Family Diapheromeridae Kirby, 1904
Subfamily Pachymorphinae Brunner, 1893
Tribe Gratidiini Gunther, 1953
Genus Leptynia Pantel, 1890
The family Diapheromeridae embodies anareolate stick insects, namely lacking of area apicalis (see Introduction), with distinctly segmented antennae. Insects of the subfamily Pachymorphinae have articulated antennae shorter than fore femora, as well as smooth ventral edges of hind femora. To tribe Gratidiini belong stick insects with the anal segment truncate or slightly emarginated in the males, while variable in the females. Their 2nd abdominal segment is at least 2x longer than wide. Middle and hind femora are unarmed (or rarely spinulose); cerci may be elongated but never lobed. Their distribution is very wide being found in Africa, Madagascar, Central Asia, China and Southern Europe. The genus Leptynia is an Iberian genus characterized by male antennae with a larger than long scapus. From the originally described genus, the Spanish taxa whose males lack the subanal vomer and females show a compressed abdomen tip (see Introduction) have been separated and put in the new genus Pijnackeria (Scali, 2009a). On the other hand, the reshaped Leptynia encompasses only diploid sexual species, with a well developed subanal vomer in the males and a soft, tapered, abdominal tip in the females.
Updated definition of specific and infraspecific taxa
Leptynia attenuata Pantel, 1890, subdivided into 3 subspecies, namely: Leptynia attenuata attenuata subsp. n., Pantel, 1890; Leptynia attenuata iberica subsp. n., Scali, Milani, Passamonti, 2012; Leptynia attenuata algarvica subsp. n., Scali, Milani, Passamonti, 2012.
Leptynia caprai Scali, 1996;
Leptynia montana Scali, 1996;
Leptynia annaepaulae sp. n., Scali, Milani, Passamonti, 2012.
All holotypes and the paratype have been deposited in the Museo dell'Evoluzione of Bologna University.
Body colouration of L. attenuata subspecies and of L. annaepaulae is much the same as that of the already known co-generic species (L. montana and L. caprai), for both colour shadows and pattern (Figs 5 and 6). Males are painted by brown stripes on the head vertex and genae; a median patch is normally found on the pronotum and deep brown stripes run along the thoracic and abdominal tergites, paralleled by a sharp white line above the pleura. Beside the brown coloured areas a light canella ground colour is found; the ground canella colour of males assumes greenish nuances on both dorsal and ventral areas, so that the lighter areas give the males an overall brown and light-green shade. Females are uniformly canella or bright-green all over the body, but genae and pleurae show a brilliant white stripe along both thoracic and abdominal segments (Fig. 6).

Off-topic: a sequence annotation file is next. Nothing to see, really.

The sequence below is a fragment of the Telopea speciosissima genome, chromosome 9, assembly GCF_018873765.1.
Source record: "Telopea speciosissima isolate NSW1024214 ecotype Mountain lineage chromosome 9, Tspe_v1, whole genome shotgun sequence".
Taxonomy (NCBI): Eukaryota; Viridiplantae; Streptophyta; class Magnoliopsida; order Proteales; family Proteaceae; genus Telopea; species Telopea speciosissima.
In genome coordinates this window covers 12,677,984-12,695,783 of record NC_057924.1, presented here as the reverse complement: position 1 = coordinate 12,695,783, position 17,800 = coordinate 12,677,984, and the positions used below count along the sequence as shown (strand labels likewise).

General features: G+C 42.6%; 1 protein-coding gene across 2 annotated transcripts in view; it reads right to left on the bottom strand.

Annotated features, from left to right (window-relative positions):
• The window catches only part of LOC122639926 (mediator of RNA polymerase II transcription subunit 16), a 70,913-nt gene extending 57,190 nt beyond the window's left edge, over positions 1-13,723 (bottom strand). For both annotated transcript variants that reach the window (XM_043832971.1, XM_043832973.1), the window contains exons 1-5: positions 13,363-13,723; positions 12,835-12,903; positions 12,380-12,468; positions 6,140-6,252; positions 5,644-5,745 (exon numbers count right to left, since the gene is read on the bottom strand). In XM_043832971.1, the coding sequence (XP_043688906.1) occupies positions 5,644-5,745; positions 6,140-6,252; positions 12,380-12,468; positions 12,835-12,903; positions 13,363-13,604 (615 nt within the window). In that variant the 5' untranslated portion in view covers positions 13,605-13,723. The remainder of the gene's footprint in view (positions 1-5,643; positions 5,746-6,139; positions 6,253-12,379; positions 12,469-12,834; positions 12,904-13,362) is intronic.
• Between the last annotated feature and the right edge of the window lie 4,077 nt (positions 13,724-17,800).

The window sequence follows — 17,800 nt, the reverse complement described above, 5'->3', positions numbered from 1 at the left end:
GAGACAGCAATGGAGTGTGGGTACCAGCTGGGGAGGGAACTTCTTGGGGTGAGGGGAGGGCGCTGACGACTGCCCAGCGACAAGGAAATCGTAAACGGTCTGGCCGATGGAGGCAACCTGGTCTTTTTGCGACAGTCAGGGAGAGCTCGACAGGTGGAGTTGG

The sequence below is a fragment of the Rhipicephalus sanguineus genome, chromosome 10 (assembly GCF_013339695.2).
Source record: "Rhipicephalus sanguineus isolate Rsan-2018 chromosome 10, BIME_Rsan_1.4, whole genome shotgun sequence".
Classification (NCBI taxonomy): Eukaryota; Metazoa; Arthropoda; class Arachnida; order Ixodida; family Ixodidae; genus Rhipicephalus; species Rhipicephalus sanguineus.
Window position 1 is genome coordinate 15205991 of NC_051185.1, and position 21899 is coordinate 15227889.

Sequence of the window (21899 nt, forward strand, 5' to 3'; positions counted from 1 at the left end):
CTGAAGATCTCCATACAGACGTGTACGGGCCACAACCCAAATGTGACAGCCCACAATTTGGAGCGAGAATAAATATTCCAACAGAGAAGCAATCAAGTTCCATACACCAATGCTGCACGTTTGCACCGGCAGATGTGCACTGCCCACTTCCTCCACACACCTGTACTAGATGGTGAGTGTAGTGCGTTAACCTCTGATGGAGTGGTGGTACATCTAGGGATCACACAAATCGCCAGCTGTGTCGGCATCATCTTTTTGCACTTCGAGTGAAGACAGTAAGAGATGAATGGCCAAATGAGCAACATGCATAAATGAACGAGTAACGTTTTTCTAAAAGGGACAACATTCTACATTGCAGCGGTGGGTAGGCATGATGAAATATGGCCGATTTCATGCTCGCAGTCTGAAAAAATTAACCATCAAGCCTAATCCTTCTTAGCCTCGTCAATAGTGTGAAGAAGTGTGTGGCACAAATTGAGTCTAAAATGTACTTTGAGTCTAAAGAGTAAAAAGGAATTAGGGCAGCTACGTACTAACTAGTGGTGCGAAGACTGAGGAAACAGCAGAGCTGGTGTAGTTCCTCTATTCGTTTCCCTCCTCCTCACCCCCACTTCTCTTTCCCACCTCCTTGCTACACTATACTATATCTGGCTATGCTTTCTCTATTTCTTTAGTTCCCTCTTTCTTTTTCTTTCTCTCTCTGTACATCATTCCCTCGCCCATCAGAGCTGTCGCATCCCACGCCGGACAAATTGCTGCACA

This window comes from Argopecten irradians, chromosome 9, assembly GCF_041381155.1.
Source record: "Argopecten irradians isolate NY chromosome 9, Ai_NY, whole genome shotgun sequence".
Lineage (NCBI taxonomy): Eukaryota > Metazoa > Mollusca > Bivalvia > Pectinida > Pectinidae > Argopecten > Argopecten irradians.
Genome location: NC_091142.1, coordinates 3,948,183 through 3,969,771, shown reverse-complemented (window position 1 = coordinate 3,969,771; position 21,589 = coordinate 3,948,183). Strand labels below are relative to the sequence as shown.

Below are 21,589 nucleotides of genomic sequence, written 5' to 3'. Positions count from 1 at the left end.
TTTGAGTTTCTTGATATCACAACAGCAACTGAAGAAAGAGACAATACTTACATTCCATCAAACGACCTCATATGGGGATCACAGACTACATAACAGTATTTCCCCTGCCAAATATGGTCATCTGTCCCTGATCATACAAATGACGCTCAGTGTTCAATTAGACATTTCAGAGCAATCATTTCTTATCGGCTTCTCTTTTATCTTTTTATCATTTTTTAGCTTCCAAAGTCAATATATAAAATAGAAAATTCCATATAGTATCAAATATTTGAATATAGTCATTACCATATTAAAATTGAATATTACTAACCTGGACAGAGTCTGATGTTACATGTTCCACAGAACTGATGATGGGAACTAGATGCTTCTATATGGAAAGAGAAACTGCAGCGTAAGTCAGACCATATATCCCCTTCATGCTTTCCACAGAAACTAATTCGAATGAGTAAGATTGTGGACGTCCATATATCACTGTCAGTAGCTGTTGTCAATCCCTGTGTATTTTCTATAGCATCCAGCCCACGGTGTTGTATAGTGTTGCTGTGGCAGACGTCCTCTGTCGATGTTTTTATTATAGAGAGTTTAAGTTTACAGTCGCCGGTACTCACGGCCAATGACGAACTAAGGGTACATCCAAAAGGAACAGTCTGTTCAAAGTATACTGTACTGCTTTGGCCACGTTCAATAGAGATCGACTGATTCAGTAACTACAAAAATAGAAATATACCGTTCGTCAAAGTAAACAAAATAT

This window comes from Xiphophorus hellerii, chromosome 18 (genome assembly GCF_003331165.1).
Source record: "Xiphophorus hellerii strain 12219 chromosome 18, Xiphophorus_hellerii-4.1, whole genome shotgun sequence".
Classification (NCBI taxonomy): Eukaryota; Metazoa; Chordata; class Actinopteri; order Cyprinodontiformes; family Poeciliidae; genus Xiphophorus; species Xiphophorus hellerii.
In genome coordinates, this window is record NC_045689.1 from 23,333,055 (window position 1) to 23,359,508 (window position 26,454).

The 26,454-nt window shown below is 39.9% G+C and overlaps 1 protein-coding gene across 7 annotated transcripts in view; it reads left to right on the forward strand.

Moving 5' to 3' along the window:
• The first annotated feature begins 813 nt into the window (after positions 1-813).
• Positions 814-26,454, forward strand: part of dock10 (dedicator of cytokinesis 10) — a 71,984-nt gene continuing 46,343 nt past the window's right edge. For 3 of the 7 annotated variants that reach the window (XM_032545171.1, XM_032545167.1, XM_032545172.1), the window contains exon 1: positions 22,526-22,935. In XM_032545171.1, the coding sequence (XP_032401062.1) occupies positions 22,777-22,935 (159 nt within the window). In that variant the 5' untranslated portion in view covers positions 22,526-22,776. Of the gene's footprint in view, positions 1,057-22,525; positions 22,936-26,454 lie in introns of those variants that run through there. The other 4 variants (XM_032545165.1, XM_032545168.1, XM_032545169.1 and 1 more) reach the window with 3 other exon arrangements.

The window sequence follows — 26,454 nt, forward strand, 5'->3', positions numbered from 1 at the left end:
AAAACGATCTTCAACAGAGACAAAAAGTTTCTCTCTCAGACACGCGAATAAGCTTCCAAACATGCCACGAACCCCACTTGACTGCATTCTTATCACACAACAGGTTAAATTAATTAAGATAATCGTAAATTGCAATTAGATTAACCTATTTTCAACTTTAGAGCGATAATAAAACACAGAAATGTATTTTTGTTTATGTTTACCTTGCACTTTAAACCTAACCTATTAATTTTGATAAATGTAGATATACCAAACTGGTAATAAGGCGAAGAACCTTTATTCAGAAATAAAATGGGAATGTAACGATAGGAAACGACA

On the mesonotum, metanotum and last abdominal tergites of L. attenuata specimens of both sexes a faint median carina is generally present, although the thoracic carina may fade out in L. attenuata iberica and L. attenuata algarvica; L. annaepaulae lacks median carina in males; only the 10th abdominal tergite may show it. The rim of the anal tergite of males is variably incised and appears to follow subspecific trends: the notching is generally shallow in L. annaepaulae and L. attenuata subspecies, excepting L. attenuata iberica, whose 10th tergite incision is somewhat deeper; the shallow type of emargination closely reminds that of L. montana, whereas the second one, that of L. caprai. In females, beyond the round, often lightly notched posterior rim of the 10th tergite, the supra-anal valve can be perceived.
Excepting legs and cerci, males and females of L. annaepaulae and L. attenuata subspecies are uniformly covered by very minute hemispheres (about 1µm). Males are glabrous excepting for cerci and last abdominal tergites, while females show diffuse short hairs, which become denser and black on the abdomen tip (Fig. 8G).
A peculiar trait shared by Leptynia females is a series of regularly spaced teeth (likely sensorial organs) along the lateral border of the meso- and meta-notum, just above the pleura, on each body side. This thoracic crenation had not been reported in the already described Leptynia taxa.
Males of L. annaepaulae and all L. attenuata subspecies show muticous fore legs, whereas the mid and hind pairs may develop few (1-5) very small teeth; in females all leg pairs may similarly show few small teeth; this condition also occurs in the already described species of the genus. The shape and size of the subgenital operculum do not reveal taxon specific characters, always being dome shaped with a roundish, lightly undulated posterior rim just approaching the 9th/10th sternite articulation (Fig. 8A, C, E).
All Leptynia females share a very similar general morphology, particularly for their short antennae and leg segments. Also female terminalia, are very uniform throughout the genus, since, in addition to the gently tapered and soft tip, with straight protruding cerci, are also invariably characterized by the inferior ovipositor valve with a narrowing distal third, only approaching the 9th/10th sternite articulation, and allowing the 1st and 2nd valve pairs to be seen (Fig. 8G). At any rate, all these features sharply differ from those of the Pijnackeria female terminalia, that are characterized by a paddle-shaped subgenital valve tip, ending beyond the 9th/10th sternite boundary and completely concealing the other ovipositor valves. Also, in Pijnackeria females cerci are almost completely hidden by the pointed abdomen tip (Scali, 2009a).
Leptynia attenuata attenuata, Pantel 1890, new rank
The subspecies embodies specimens collected primarily in the patria typica of São Fiel (Castelo Branco, Portugal) as indicated by Pantel (1890) in his seminal paper, as well as samples collected in nearby locations (see map, Fig. 1; Table 1), shown to cluster together by molecular analyses (Passamonti et al., 2004). Its definition resides on the genetic distances and the likely phyletic relationships, based on the mitochondrial cox2 gene (Fig. 2) and allozyme data, respectively. Its karyotype obviously fits in L. attenuata for number, general structure and sex-chromosome formula (2n = 36, XX/XY; Fig. 3C); its fine structural differentiation from the karyotype of the two new subspecies is not a sound one.